India "reinventing the wheel" and learning what a wheel is, is far better than buying overpriced ripoffs from other countries, whether it be arty shells from russia or mirage 2000 upgrades from france. Ultimately a nation has to develop its own path to success, India is well on that path. The size and scale of what it has achieved on a limited budget also bodes well for efficiency at least as far as R&D is concerned. As far as manufacturing is concerned, the entry of the private sector into that space has now been cleared and that too will pick up. Unlike Europe, India is not going to be slashing its defence budgets anytime, or go around looking for joint ownership of its military assets. The spend on defence development and production will only go up & lead to successes over the long term. As far as India is concerned, I really don't see much of a concern the way things are developing & rapidly at that. On the other hand, if you in France want to keep any semblance of parity vis a vis earlier capabilities, do take a look at the cost of your systems, the labour costs baked in, and the increasingly untenable pan-european competition. The Americans & Israelis are eating you out of home & hearth in many erstwhile home markets, and it won't get any easier going forward.
Chinese R&D centres certainly are inefficient but you dump enough money at something, and enough foreign experts, you can eventually get it. DRDO hasn't achieved its main raison d'etre... to get India off the top of the arms importer list. Going up to nearly 80% dependence on foreign weapons is hideous and a clear sign of DROD's failure. The entry of private firms is limited and you know it. I see plenty of concern watching the foreign imports percentage rise every year, Really? EU exports are almost on par to the US... I would say we are doing rather well and the consolidation of our defence industries can see it rise like Airbus beat Boeing.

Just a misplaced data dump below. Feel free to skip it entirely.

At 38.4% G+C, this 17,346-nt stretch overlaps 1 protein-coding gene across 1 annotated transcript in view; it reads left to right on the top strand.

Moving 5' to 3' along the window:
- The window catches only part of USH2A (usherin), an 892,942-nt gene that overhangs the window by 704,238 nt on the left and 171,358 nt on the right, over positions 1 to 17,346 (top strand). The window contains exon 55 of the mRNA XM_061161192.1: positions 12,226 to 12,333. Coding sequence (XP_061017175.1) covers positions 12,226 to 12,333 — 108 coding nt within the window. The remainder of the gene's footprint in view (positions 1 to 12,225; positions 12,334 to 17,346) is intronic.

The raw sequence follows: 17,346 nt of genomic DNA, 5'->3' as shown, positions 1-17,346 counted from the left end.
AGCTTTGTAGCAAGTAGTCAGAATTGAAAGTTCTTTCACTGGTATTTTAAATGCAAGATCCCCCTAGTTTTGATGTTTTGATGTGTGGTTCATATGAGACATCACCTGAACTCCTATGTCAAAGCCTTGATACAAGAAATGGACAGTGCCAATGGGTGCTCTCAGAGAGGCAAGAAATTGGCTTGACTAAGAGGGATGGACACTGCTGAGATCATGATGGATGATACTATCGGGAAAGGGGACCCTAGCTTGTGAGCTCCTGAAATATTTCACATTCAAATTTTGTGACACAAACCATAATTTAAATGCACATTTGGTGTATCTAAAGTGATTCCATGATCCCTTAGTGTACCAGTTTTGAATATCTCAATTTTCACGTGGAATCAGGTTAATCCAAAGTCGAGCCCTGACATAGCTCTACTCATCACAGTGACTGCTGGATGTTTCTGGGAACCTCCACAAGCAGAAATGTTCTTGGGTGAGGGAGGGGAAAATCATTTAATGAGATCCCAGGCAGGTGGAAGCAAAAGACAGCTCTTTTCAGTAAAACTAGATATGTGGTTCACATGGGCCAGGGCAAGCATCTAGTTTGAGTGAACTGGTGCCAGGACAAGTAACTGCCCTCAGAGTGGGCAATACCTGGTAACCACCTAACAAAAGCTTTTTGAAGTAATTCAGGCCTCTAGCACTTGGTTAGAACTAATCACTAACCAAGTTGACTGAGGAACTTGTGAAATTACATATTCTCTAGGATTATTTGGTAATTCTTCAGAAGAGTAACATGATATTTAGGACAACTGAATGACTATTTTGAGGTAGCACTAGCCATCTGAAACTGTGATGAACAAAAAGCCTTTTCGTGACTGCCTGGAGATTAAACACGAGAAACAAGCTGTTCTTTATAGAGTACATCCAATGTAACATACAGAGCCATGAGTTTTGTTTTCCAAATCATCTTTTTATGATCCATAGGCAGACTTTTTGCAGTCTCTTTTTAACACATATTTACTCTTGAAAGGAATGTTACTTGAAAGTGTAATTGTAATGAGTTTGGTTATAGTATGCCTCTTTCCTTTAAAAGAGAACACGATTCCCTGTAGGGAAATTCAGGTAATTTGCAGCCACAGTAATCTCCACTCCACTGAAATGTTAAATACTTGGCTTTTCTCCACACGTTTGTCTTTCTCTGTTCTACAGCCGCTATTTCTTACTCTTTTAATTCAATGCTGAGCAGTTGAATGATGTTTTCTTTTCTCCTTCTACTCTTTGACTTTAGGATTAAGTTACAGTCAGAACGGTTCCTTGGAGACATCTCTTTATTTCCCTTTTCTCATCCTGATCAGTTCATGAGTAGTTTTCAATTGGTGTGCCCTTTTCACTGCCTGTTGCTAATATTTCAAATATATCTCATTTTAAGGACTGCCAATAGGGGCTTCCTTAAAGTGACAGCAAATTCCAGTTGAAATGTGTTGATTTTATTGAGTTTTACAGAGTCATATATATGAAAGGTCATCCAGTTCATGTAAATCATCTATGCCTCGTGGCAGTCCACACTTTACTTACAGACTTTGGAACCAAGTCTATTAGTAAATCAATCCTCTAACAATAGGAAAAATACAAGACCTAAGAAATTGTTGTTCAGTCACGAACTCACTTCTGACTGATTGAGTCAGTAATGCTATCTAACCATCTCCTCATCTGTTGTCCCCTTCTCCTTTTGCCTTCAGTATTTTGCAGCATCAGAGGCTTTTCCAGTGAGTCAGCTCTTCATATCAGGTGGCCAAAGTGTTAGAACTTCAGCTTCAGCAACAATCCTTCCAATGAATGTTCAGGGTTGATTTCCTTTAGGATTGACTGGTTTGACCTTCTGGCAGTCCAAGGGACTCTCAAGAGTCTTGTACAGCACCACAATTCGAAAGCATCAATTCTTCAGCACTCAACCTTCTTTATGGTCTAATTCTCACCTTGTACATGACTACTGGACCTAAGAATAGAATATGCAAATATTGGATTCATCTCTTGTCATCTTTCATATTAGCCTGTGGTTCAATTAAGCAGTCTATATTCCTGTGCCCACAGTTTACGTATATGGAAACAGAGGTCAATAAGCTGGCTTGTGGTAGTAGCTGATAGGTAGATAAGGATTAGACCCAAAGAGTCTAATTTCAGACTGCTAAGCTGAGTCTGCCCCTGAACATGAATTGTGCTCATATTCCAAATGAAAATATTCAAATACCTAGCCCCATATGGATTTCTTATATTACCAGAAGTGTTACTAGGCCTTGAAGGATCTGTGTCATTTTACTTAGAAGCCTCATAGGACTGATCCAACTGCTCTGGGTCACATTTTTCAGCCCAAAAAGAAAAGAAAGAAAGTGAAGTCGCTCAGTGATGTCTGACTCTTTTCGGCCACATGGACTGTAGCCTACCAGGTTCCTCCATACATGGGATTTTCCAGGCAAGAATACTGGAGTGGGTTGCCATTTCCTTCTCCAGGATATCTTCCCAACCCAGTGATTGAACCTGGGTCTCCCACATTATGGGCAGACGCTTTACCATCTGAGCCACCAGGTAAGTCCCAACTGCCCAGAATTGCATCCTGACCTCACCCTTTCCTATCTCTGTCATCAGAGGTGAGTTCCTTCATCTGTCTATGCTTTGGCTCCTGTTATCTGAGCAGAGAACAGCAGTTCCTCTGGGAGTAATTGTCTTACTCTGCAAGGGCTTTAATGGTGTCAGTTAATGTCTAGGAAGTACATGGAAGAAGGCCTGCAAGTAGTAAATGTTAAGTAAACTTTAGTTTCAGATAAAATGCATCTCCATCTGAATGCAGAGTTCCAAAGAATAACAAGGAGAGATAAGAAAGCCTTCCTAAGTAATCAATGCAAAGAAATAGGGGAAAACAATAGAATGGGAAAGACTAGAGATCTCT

venkat

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:Chinese R&D centres certainly are inefficient but you dump enough money at something, and enough foreign experts, you can eventually get it. DRDO hasn't achieved its main raison d'etre... to get India off the top of the arms importer list. Going up to nearly 80% dependence on foreign weapons is hideous and a clear sign of DROD's failure. The entry of private firms is limited and you know it. I see plenty of concern watching the foreign imports percentage rise every year, Really? EU exports are almost on par to the US... I would say we are doing rather well and the consolidation of our defence industries can see it rise like Airbus beat Boeing." ......

i don't think Chinese R&D centers are inefficient.... Just see what they have done with their space program..its far more advanced than India's space program. They have resorted to copy cat business in order to catch up with Russia and they do have their own R&D programs in building super computing chips.,UAVs. They are just cloning everything American including their cities which resembles any other American cities. Anything is fair iin love and war. we failed to encash Bofors technology to make our own 155mm. what impressed me about you is that ,you have assessed the capabilities of DRDO correctly.